Japan Trip 2016 – Week Eight – Kyoto
September 17, 2016 1 Comment
My first week in Kyoto was marked by a feeling of restlessness, as I was still in the traveling mentality of packing and moving to the next place, so, while I enjoyed myself, I wasn’t always as focussed on the immediate space. By the end of that first week I had settled down, and felt far more comfortable than I had during the first couple of days – it helped that I was still in the habit of waking up between 5 and 6 in the morning, a habit created in Hokkaido. One aspect of Kyoto that becomes immediately obvious when you do get up early, is how quiet many of the major tourist attractions are before 10am, when large groups of tourists begin to appear. So, by getting up early, and arriving at some of the more famous temples and gardens for their opening times, I was able to enjoy them in a much calmer, and more relaxed manner than Tenryu-ji on the first day. This week also represented a change of pace, one where I didn’t focus exclusively on the centre of Kyoto, and began to visit a number holy mountains around the outskirts of the city, and even visited Himeji.
In fact, the week started with a trip to Mt Kurama, one of many sacred mountains that ring the city, the location of the annual Kurama no Hi-matsuri, or Kurama Fire Festival. Furthermore, according to legends, Mt Kurama is home of Sojobo, the king of the Tengu, and the one taught Minamoto no Yoshitsune (1159-1189, a historical, but also semi-mythical figure from the Heian era) swordsmanship. It is therefore an especially important sacred space, and one that is simultaneously connected with Shinto through the Tengu, and other elements of animism, while also the location for a Buddhist temple called Kurama-dera that enshrines Bishamonten, Kannon, and Mao-son. The journey is also rather fascinating, requiring two trains along Kyoto’s numerous private railways. The first is fairly normal, but the second is a particularly special journey, one that would arguably more interesting if you are lucky enough to take the special Eizan-Line panoramic train, with seats set up to enjoy the view as the railway winds its way through the mountains. And wind it does, the first few stops are bordered by houses, but, as you get further out of Kyoto, the track begins to climb, and soon you are surrounded by trees, forming what can only be described as a tunnel of green. In fact, this particular journey is also one that is famous for its autumn colours, when the tunnel of trees are bright crimson and orange.
The town of Kurama is small, and, at least around the station, dominated by smaller restaurants and tourist shops, but compared to a town like Fushimi, it wasn’t as busy. In fact, when I was there I only saw Japanese visitors, including a significant number of cyclists, and what I assume to be ultra-marathon runners, based on their equipment. In fact, Mt Kuruma, and Kuruma-dera represented something of a departure from the previous days in that I was visiting a site of pilgrimage, and tourism, largely known only to the Japanese. What was rather curious as I climbed was the feeling that Mt Kurama was almost more spiritual and sacred than Fushimi-Inari, despite knowing that to be untrue, especially given the continued importance of Inari as a figure of worship. Perhaps this was down to the effort required to climb to the Honden, or main shrine, and the general lack of western, and Chinese tourists. Such thoughts also raise questions about what it means to be a sacred space, and particularly, what characteristics I attribute to a pilgrimage or ritual area, specifically the lack of western/Chinese tourists.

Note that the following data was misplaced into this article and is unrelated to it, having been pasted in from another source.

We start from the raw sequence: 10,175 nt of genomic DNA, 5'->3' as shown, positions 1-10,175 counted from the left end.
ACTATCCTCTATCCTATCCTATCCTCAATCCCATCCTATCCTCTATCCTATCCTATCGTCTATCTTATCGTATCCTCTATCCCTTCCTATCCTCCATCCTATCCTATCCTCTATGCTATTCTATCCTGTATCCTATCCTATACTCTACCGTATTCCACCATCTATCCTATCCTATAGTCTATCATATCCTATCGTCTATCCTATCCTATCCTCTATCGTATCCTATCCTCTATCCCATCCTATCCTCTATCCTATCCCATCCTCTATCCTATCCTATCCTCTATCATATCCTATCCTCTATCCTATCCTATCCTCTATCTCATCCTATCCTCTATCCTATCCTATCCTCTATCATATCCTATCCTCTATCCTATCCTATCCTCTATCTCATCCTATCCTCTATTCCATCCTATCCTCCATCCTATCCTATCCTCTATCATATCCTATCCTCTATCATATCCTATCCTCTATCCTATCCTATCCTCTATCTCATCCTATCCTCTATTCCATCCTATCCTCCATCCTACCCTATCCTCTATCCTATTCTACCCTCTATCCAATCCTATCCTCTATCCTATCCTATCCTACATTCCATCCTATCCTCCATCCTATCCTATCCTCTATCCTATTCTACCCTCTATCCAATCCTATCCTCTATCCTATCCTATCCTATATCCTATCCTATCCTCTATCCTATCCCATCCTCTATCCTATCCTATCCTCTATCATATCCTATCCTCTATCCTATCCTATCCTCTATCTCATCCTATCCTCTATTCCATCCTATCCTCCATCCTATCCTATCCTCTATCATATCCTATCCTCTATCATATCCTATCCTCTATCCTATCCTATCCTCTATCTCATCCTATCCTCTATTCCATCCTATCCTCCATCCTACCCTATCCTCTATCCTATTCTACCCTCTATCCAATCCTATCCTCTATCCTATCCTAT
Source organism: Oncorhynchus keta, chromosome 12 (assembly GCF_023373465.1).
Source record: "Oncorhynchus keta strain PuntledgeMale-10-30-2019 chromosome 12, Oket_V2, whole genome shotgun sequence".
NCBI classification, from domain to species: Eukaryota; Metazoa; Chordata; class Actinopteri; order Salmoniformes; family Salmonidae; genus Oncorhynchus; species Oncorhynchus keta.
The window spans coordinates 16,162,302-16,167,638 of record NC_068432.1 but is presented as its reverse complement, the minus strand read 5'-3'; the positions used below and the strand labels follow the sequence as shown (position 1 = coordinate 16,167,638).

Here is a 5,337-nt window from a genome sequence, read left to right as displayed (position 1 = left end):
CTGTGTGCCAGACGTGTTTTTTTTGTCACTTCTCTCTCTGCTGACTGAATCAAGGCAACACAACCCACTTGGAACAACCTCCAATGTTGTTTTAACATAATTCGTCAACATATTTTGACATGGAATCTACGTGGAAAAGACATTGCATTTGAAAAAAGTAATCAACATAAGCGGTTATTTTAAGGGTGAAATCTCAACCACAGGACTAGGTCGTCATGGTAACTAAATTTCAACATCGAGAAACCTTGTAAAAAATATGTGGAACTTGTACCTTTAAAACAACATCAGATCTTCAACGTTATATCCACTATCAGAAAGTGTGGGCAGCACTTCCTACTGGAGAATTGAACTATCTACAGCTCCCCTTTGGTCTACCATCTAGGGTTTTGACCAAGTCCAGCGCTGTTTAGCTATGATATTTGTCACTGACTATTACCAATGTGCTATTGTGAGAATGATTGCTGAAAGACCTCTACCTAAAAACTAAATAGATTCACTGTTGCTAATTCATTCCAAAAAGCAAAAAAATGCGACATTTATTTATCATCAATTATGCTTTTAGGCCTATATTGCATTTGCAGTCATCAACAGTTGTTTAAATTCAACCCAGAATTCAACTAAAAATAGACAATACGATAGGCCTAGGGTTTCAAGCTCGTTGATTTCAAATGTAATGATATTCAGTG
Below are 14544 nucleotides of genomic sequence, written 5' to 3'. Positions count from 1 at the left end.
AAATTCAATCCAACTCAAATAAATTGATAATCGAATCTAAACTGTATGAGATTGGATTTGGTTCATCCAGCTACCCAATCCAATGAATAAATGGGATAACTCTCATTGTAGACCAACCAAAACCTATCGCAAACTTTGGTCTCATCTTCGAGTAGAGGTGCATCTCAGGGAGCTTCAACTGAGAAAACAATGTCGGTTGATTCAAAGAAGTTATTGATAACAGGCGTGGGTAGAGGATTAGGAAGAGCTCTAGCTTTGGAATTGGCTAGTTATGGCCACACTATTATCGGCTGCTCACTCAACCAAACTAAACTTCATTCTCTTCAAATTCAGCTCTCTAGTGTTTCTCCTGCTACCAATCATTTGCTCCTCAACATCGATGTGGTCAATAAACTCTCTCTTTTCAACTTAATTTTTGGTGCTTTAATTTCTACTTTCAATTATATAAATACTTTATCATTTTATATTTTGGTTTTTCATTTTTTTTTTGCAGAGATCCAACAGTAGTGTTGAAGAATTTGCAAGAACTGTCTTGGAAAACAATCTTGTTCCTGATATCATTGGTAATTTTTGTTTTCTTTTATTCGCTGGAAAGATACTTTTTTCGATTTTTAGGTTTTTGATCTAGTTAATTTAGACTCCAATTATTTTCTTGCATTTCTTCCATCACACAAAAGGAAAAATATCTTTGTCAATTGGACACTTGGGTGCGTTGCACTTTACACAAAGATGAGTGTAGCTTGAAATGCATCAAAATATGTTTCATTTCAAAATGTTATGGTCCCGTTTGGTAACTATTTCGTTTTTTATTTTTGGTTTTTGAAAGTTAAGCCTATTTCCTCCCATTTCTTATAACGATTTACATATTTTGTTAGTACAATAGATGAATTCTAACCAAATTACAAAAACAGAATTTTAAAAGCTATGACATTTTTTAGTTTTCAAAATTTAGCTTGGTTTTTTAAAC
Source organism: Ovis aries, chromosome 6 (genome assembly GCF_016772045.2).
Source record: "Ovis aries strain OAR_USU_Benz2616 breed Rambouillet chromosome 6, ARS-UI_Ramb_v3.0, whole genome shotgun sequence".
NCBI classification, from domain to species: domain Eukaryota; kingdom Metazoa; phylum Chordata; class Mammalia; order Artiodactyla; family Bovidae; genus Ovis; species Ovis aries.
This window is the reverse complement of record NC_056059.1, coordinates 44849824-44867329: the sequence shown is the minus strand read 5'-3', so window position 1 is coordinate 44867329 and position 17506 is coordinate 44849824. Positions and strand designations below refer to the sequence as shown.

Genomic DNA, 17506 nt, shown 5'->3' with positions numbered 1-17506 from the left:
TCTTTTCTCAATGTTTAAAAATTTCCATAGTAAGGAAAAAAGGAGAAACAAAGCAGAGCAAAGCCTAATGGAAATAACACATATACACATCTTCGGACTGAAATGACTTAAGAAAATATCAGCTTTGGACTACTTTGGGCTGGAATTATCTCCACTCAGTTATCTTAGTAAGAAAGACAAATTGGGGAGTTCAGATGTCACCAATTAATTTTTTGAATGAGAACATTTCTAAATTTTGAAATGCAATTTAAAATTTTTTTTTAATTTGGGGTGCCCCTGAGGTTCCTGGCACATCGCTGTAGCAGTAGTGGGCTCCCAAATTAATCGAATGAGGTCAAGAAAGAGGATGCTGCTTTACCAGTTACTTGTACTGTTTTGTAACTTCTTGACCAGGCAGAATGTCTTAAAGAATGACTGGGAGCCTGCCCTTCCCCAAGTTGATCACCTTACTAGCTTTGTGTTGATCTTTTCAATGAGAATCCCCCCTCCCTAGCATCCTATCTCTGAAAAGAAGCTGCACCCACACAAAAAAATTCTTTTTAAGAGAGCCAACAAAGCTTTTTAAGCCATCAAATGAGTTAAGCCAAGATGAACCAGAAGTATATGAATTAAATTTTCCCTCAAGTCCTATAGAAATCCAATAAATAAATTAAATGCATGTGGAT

It was a cloudier day, although no less warm and humid, even up in the mountains, so the climb was, if not tricky as in the case of Annupuri, was certainly far from easy. It was however, fascinating to see how such a climb, or pilgrimage was split up, with little shrines, sacred rocks, and other important spaces found all across the mountain, as the path weaved between them, while always going steadily upwards. It is easy to understand why temple complexes are built on mountains, and while Bishamonten, Senju-Kannon, and Mao-son are enshrined at Kurama-dera, the temple also offers a space to worship the mountain itself. In fact, the temples main gate is in the town of Kurama, and you are within the temple grounds as you climb to the main hall, so the mountain is the temple. Indeed, in my brief discussion of landscape and space during the last post I briefly touched upon the idea of the Japanese temple and shrine acting as an area to worship a sacred space, rather than a relic, or idol. As such, the walk to the Honden, along with the numerous little shrines, and objects, all form one elaborate processional route, a physical form of worship that all those who visit Kurama-dera must take part in. The walk was enjoyable, and upon reaching the Honden was greeted with a wonderful view out over the wooded mountains, valleys, and a chance to sit down and do some writing.